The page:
What Women And Gay Men Want Us To Think Women And Gay Men See First
August 30, 2012 1 Comment
The other day I caught part of this bizarre TV commercial.
I had the sound down and didn’t see the end, so I couldn’t even begin to fathom what it was a commercial for until I saw it again a bit later. Turns out, the commercial is for some men’s hair product and so I guess that’s why it wants us to believe its tagline, ‘Hair: It’s What Girls See First’.
But the interesting thing about this commercial is how it functions as double-propaganda: pro-women, anti-men. The ‘joke’ is that it implies that men see women’s breasts first. So, that’s a knock against men for their shallowness.
Meanwhile women supposedly see…hair first. So the guy shown at the end could just as well have been a 450-pound slobbish junk-food addict, but as long as he had a great, well-coiffed head of hair, that’s what the woman would focus on, would ‘see first’. They’re not so shallow as to care about a guy’s body, muscles, or anything like that.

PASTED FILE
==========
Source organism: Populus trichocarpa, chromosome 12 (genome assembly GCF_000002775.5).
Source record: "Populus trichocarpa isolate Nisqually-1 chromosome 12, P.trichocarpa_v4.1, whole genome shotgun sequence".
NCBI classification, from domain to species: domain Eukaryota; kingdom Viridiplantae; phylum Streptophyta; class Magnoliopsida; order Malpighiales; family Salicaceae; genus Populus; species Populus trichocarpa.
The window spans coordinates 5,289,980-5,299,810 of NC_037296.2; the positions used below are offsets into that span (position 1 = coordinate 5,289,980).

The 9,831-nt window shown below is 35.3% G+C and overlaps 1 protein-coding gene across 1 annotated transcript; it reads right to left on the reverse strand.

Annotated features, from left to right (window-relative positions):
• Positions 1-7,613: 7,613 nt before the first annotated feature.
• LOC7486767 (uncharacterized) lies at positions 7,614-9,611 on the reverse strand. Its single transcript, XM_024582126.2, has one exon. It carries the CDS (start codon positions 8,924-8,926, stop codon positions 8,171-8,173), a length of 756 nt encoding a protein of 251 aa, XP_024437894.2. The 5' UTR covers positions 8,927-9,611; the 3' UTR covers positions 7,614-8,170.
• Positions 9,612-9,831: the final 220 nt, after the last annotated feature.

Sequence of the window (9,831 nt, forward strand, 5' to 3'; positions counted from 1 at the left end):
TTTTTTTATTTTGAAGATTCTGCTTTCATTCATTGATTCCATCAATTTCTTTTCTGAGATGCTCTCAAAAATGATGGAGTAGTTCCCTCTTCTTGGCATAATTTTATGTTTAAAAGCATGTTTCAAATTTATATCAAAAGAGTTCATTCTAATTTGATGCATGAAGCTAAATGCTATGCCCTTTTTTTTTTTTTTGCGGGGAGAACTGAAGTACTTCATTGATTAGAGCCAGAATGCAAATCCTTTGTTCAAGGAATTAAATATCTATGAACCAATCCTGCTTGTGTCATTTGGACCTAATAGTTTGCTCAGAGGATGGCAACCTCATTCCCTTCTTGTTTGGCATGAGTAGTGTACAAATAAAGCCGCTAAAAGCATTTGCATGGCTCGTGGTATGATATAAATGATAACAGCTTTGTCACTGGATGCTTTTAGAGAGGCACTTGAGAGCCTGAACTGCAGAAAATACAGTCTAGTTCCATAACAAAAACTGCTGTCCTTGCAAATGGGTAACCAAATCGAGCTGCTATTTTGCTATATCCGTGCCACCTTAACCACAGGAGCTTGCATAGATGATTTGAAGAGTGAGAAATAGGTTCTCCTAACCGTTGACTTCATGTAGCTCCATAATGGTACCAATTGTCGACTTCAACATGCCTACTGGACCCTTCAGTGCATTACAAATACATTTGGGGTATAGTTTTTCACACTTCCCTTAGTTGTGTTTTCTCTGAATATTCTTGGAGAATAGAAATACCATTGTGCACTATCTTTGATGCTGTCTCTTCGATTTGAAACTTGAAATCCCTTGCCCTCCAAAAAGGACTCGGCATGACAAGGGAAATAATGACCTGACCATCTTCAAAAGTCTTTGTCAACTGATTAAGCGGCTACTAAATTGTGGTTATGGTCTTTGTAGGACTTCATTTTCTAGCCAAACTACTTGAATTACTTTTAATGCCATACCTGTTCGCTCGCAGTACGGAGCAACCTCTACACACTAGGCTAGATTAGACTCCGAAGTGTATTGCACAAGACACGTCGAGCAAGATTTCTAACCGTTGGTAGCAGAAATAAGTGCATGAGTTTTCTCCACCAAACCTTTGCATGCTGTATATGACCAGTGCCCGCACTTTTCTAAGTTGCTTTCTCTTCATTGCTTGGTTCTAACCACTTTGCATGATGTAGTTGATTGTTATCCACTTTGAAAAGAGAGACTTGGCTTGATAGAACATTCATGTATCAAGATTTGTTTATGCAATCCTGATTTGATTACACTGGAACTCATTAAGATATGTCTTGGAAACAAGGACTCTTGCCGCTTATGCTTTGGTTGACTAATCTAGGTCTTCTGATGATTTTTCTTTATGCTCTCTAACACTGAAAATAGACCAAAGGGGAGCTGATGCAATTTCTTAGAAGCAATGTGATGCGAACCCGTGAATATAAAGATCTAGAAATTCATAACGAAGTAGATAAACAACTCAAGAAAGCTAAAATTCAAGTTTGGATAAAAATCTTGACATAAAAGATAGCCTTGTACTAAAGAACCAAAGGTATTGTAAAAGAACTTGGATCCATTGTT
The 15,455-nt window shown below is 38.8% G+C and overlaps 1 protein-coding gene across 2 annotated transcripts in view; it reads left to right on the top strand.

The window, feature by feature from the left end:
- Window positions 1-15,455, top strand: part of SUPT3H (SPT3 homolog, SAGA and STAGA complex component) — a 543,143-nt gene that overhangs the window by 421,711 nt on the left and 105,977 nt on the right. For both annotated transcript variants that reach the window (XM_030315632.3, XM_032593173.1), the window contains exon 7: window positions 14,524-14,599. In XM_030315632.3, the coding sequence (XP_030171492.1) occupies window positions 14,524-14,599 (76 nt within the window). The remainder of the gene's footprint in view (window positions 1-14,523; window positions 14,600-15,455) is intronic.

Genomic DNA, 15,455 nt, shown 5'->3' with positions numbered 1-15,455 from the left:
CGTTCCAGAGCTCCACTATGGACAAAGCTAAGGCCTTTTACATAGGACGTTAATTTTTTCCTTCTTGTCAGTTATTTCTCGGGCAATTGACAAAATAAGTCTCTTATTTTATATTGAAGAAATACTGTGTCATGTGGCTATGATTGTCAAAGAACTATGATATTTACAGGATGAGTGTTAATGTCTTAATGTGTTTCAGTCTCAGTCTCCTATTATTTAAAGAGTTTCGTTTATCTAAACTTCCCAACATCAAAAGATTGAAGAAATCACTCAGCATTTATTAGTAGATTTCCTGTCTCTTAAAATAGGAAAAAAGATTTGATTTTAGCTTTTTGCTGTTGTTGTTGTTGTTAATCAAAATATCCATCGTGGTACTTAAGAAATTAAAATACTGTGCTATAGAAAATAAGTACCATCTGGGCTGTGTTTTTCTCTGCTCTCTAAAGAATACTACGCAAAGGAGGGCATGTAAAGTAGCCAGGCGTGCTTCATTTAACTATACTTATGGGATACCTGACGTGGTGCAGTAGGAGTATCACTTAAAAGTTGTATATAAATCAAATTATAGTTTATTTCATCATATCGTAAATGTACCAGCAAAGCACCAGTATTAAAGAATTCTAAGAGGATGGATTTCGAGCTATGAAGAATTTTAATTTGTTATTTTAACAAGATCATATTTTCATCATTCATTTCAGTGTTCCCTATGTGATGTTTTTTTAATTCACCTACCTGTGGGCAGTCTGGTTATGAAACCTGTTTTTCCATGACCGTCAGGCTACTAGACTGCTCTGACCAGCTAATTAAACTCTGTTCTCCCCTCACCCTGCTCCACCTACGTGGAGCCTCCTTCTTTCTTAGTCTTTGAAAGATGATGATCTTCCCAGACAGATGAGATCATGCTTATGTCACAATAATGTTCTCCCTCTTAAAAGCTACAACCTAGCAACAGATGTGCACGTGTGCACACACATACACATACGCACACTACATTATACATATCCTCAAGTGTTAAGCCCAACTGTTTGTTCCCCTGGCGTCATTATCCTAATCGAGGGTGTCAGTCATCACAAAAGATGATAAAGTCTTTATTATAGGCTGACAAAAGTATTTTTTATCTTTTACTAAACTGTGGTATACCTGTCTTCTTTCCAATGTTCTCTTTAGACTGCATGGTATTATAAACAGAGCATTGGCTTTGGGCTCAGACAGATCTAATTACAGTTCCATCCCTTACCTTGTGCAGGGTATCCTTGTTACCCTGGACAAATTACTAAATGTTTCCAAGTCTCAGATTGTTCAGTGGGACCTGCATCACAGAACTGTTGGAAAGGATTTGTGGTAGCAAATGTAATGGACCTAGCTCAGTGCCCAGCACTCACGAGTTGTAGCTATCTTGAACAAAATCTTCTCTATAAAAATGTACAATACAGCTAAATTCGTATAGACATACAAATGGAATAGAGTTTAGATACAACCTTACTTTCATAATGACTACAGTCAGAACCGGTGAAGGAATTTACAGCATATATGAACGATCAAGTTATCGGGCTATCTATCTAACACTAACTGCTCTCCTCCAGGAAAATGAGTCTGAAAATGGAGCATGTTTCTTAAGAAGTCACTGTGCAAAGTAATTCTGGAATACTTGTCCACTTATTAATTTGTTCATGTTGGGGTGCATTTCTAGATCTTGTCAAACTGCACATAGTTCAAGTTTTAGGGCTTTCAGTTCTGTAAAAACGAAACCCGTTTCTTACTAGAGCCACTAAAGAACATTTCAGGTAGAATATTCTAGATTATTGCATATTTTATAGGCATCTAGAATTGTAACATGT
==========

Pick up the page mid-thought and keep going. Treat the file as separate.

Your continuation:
Do we really believe this?
Isn’t it odd that the makers of a commercial for a men’s hair product thought that insulting men and being patronizing to women was the way to do it? The usual explanation that comes to mind for this sort of thing is that commercials are mostly made by women (or gay men) who are steeped in a mostly-feminized subculture.
But I think there are 2 ways I can see to salvage the logic of using this commercial:
- Maybe they had some kind of detailed market research showing them that women actually influence the purchases of whatever niche of hair product this is at the margin they’re trying to influence, so even though the product is for men, the commercial is actually consciously designed to appeal to/patronize/flatter women.
- Maybe men who see this commercial get so distracted by the sight of the disembodied breasts that they just fail to think about the commercial’s larger implications. So the commercial’s makers knew they could sneak any propaganda in there they wanted and it wouldn’t matter.
Obviously, if the explanation is #2 then I guess that proves the commercial’s point…